Indigenous incarceration rates: Why are Canada's numbers so high and what can be done about it?
Lenard Monkman and panellists discuss risk factors and justice system reforms
Indigenous people are overrepresented in Canada's criminal justice system, but what is causing the numbers to be so high?
CBC's Lenard Monkman sat down Friday with panellists Ryan Beardy, Pam Palmater and Cora Morgan to talk about the reasons why, and what can be done about it.
Beardy was 13 when he moved from Lake St. Martin First Nation to his aunt's house in Winnipeg's North End. Not long after that, he was facing his first criminal charges: joyriding and theft Under $5,000.
"Jail is normalized," said Beardy, on his childhood.
After spending years in and out of the criminal justice system, he is now in his 30s and is one month away from finishing parole after serving a sentence at Stoney Mountain Penitentiary.
"We're taking the youth from the families and we're expecting the youth to not have these traumatic experiences and not have that affect their lives," said Beardy. "It did with me."
Statistics Canada released data this week that shows Indigenous youth made up 46 per cent of admissions to youth correctional services in Canada in 2016-17, while accounting for eight per cent of the youth population.
- Overrepresentation of Indigenous Peoples in B.C. corrections system rising, says Statistics Canada report
Cora Morgan worked in the area of justice for nine years. She is the former executive director of Onashewewin, a restorative justice agency.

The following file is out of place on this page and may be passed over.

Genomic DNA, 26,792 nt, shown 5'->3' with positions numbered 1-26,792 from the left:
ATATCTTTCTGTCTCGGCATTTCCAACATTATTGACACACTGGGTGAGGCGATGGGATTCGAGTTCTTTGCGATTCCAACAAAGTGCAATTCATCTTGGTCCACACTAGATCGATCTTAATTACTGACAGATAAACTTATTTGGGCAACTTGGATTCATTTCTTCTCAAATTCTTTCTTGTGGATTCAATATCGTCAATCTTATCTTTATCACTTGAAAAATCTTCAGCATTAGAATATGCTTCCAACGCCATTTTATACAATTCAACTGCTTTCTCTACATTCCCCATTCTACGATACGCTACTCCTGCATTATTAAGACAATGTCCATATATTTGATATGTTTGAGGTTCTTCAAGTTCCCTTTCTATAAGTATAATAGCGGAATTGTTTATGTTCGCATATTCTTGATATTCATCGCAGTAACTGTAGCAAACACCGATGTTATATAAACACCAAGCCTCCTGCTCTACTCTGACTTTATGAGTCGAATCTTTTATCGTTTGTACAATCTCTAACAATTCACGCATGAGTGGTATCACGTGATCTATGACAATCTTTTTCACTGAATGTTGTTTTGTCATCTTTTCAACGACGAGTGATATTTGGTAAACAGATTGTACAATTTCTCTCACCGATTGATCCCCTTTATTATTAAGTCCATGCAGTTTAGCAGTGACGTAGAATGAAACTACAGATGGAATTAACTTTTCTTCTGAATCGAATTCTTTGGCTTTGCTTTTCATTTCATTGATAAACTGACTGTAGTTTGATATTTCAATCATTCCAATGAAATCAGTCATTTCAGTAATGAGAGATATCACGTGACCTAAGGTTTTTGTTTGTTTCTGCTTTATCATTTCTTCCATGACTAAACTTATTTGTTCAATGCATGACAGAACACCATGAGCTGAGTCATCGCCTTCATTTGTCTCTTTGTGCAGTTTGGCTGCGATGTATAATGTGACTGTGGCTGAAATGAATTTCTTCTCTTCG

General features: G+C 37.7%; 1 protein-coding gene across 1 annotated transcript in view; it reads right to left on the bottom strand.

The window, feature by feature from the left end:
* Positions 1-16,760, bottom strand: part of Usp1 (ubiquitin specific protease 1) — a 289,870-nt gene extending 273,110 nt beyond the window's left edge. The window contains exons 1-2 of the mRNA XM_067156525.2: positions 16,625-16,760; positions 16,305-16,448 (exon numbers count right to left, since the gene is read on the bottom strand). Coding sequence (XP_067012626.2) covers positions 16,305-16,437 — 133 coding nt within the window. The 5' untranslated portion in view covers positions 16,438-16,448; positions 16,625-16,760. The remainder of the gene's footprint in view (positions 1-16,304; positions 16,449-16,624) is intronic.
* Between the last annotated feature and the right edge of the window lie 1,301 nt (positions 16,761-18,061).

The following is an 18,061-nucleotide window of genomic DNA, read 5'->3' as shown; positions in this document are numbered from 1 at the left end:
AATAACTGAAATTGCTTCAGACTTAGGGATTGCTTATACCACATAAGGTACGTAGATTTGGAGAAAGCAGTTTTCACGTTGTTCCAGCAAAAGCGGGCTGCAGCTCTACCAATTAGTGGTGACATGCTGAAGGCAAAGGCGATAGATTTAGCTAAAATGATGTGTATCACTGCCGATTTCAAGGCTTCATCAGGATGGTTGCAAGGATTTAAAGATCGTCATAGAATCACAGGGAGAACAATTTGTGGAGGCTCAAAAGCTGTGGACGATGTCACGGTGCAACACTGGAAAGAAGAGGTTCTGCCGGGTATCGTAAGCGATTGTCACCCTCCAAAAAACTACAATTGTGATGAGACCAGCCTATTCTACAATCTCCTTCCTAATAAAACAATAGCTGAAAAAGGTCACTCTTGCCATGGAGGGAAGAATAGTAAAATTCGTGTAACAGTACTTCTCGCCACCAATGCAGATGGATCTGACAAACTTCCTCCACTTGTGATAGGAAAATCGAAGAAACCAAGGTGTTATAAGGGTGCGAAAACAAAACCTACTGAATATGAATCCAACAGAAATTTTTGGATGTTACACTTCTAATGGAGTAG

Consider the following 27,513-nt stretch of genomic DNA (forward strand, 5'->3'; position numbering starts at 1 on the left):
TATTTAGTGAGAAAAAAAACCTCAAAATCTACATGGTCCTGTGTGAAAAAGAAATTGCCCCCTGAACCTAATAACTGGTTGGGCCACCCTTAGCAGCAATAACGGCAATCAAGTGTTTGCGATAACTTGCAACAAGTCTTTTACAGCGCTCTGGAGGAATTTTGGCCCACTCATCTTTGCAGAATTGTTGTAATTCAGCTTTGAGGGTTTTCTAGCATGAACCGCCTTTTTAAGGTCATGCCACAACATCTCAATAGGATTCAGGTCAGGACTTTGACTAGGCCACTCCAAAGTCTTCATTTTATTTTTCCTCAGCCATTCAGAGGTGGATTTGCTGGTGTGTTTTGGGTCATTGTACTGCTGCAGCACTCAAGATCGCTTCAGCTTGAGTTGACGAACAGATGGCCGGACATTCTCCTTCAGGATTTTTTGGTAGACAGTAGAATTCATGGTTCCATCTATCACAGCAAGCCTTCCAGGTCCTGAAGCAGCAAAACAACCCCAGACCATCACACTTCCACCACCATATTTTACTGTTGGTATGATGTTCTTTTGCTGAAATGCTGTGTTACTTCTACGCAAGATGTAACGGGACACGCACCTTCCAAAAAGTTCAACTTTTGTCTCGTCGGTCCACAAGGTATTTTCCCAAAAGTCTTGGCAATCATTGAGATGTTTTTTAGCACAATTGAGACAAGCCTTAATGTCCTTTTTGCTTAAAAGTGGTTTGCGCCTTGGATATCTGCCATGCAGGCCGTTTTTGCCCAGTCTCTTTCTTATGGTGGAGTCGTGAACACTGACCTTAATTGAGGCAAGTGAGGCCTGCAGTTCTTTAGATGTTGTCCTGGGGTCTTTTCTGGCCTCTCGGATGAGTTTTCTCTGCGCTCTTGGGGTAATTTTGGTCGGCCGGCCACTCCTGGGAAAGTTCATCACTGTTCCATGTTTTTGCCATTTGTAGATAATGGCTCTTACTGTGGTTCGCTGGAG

"We were tired of seeing all of the children and youth coming through the doors of Onashewewin," said Morgan.
"There was a huge gap for people who were released [from jail]. They would go into the prisons or jails, go to ceremonies, and then when they were released, there were no resources or someone trying to help them follow their dreams."
Cultural programs in corrections
Beardy said his family's history at residential schools took away his culture, so he found cultural programs in jail beneficial.
"When I took a good hard look at my values and belief systems and realized how wrong and off I was… the culture really helped me," he said.
"Just having that as an option was huge."
Palmater agreed having culture and ceremonies available for Indigenous inmates is important, but added a strong caution that it's not a solution to the incarceration rate.
"I think for the people that are there currently, that's something that's needed," said Palmater.
"However, the solution is not indigenizing prisons. The solution is our people not going to prison to begin with. The solution is alternatives to prison for the vast majority of offences."